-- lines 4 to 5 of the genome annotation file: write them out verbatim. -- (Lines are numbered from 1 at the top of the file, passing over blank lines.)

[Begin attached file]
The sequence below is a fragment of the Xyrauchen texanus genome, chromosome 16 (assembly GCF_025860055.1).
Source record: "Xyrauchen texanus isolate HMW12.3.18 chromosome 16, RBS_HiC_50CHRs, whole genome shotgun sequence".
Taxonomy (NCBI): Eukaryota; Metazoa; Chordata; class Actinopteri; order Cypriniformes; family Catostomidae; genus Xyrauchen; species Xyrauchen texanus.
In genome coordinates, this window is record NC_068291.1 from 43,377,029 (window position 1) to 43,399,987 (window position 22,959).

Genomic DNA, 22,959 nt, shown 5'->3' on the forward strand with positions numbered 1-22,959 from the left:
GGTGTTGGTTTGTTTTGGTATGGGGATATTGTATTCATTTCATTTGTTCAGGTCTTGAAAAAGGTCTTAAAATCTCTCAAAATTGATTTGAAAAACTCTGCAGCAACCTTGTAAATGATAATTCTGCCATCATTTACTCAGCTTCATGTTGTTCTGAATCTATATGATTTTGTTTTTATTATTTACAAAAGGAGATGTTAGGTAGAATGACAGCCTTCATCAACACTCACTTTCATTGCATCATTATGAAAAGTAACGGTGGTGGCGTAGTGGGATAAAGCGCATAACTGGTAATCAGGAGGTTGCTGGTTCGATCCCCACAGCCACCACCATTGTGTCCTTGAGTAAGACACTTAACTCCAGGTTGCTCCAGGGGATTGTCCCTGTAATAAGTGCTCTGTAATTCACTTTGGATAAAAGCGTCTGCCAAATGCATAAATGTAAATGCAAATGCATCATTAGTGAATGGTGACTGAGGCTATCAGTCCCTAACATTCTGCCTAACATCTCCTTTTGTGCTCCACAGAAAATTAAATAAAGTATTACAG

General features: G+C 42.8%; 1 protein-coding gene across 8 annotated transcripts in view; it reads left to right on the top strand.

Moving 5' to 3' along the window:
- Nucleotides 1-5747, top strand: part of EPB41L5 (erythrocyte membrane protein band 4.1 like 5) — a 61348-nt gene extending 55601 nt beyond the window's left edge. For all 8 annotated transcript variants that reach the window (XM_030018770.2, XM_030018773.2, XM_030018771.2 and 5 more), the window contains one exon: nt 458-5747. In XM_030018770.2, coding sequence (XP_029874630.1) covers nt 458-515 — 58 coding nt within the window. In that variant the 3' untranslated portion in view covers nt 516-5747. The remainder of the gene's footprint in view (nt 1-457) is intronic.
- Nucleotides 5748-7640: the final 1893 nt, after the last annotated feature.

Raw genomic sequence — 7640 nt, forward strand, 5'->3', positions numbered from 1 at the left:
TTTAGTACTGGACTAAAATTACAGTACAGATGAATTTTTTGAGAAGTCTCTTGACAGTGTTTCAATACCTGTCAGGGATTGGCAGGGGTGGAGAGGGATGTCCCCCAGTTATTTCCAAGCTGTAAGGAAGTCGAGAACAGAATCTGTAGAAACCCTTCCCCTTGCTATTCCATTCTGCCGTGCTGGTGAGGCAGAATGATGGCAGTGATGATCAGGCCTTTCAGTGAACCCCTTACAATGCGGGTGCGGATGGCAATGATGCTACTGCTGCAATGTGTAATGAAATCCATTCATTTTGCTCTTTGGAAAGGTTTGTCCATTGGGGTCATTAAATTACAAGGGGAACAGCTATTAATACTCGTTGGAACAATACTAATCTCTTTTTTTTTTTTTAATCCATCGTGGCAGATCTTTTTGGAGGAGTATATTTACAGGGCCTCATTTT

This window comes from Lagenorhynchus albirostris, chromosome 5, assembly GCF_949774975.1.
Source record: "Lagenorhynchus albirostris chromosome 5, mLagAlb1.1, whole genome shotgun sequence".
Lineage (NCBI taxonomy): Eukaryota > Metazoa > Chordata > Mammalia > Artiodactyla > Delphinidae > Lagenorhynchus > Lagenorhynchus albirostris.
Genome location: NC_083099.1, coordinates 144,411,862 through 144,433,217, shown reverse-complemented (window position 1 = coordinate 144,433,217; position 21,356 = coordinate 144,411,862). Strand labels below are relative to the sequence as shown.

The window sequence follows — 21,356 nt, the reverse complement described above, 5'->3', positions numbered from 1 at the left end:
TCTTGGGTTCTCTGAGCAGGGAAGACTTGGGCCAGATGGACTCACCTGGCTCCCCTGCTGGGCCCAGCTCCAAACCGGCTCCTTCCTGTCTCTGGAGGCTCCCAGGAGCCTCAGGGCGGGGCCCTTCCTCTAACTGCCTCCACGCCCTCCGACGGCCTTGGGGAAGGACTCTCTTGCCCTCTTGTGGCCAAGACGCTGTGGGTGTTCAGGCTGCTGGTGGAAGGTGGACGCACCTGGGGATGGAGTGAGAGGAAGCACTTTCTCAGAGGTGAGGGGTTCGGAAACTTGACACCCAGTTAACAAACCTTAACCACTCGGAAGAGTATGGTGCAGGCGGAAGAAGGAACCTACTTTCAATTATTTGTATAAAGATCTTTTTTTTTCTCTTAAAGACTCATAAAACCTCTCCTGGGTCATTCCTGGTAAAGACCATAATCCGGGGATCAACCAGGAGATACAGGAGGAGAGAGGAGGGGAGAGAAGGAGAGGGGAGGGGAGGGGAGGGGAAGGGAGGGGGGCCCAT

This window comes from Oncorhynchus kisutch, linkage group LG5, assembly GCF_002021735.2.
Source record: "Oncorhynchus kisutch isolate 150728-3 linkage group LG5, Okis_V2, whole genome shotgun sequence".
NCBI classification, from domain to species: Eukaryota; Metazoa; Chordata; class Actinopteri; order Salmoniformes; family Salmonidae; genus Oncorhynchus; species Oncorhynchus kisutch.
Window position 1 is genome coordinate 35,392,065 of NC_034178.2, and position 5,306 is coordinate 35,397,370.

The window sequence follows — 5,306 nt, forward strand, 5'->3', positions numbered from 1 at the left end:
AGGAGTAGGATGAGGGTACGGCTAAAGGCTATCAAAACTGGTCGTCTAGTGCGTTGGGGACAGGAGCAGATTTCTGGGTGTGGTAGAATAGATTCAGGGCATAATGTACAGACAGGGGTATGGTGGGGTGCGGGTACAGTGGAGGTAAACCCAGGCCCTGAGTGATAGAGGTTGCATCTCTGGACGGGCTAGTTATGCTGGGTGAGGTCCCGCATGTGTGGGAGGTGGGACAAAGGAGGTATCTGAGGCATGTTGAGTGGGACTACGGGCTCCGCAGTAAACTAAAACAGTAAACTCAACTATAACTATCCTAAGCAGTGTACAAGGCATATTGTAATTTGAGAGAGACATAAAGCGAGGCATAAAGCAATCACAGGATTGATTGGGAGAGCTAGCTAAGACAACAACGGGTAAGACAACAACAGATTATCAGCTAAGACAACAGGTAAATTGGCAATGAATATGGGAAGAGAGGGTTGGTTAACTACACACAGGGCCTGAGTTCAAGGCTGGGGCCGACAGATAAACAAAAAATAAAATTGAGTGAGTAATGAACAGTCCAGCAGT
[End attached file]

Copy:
In genome coordinates, this window is record NC_068291.1 from 43,377,029 (window position 1) to 43,399,987 (window position 22,959).

Genomic DNA, 22,959 nt, shown 5'->3' on the forward strand with positions numbered 1-22,959 from the left: